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Binge Drinking Seriously Impairs Bone Healing

Update Date: Oct 07, 2013 09:38 AM EDT

Binge drinking can actually impair the healing process following a bone fracture, a new study suggests.

New research preformed by Loyola University Medical Center researchers reveal insights into how alcohol slows healing on cellular and molecular levels. Further research carries the possibilities of treatments to improve bone healing in alcohol abusers and also non-drinkers.

“Many bone fractures are alcohol-related, due to car accidents, falls, shootings, etc.,” said Roman Natoli in a press release. “In addition to contributing to bone fractures, alcohol also impairs the healing process. So add this to the list of reasons why you should not abuse alcohol.”

They presented their findings yesterday during the American Society for Bone and Mineral Research 2013 Annual Meeting in Baltimore.

Researchers started their research on mice. They tested the effects of alcohol consumption on bone healing in mice. A group of mice was exposed to alcohol. The alcohol levels were roughly equivalent to three times the legal limit for driving.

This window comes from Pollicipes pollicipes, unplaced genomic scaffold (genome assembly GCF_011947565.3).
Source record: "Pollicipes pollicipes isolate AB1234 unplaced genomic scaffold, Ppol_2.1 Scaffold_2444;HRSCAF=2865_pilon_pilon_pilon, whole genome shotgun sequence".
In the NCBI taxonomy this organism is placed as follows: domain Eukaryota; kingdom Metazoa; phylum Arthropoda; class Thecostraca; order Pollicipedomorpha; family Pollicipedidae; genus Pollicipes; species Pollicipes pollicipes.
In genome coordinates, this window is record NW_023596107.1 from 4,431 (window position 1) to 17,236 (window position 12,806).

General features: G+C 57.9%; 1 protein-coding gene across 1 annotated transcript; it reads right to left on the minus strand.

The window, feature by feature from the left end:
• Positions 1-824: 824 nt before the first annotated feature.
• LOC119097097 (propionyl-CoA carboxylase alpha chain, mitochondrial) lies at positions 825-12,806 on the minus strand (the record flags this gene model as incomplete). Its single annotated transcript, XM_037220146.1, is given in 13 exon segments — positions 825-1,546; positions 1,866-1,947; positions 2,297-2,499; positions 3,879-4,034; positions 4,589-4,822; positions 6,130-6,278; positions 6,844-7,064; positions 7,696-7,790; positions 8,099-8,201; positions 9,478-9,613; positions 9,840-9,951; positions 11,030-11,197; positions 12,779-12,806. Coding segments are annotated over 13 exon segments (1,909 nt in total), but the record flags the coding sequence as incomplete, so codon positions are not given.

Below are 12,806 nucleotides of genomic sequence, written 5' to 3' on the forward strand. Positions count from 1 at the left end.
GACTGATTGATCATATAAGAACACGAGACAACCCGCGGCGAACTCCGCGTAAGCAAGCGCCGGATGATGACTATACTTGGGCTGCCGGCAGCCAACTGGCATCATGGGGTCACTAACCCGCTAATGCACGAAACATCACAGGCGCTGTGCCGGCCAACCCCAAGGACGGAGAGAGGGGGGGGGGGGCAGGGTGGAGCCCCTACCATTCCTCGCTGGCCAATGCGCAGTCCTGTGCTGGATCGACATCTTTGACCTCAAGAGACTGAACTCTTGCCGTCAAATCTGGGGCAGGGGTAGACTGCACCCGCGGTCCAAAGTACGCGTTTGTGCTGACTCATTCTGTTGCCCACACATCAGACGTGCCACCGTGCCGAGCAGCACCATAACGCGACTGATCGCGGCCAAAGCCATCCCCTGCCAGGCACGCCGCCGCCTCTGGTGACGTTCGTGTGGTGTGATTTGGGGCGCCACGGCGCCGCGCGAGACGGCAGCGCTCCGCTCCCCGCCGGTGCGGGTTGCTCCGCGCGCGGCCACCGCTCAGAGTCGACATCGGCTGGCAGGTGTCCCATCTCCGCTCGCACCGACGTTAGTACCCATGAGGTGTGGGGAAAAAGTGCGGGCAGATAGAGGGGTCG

Following three ways were concluded in which alcohol impaired bone healing after a fracture.

  • There were differences between the control group and the alcohol-exposed group in the callus, the hard bony tissue that forms around the ends of fractured bones. In the alcohol-exposed group, the callus was less mineralized, meaning not as much bone was forming. Moreover, the bone that did form was not as strong.
  • Mice exposed to alcohol showed signs of oxidative stress, a process that impairs normal cellular functions. The alcohol-exposed mice had significantly higher levels of malondialdehyde, a molecule that serves as a marker for oxidative stress. Additionally, levels of an enzyme that decreases oxidative stress, super oxide dismutase, were higher in the alcohol-exposed mice (but not quite high enough to be considered statistically significant).
  • During the healing process, the body sends immature stem cells to a fracture site. After arriving at the site, the stem cells mature into bone cells. Two proteins, known as SDF–1 and OPN, are involved in recruiting stem cells to the injury site. In the alcohol-exposed group, OPN levels were significantly lower.

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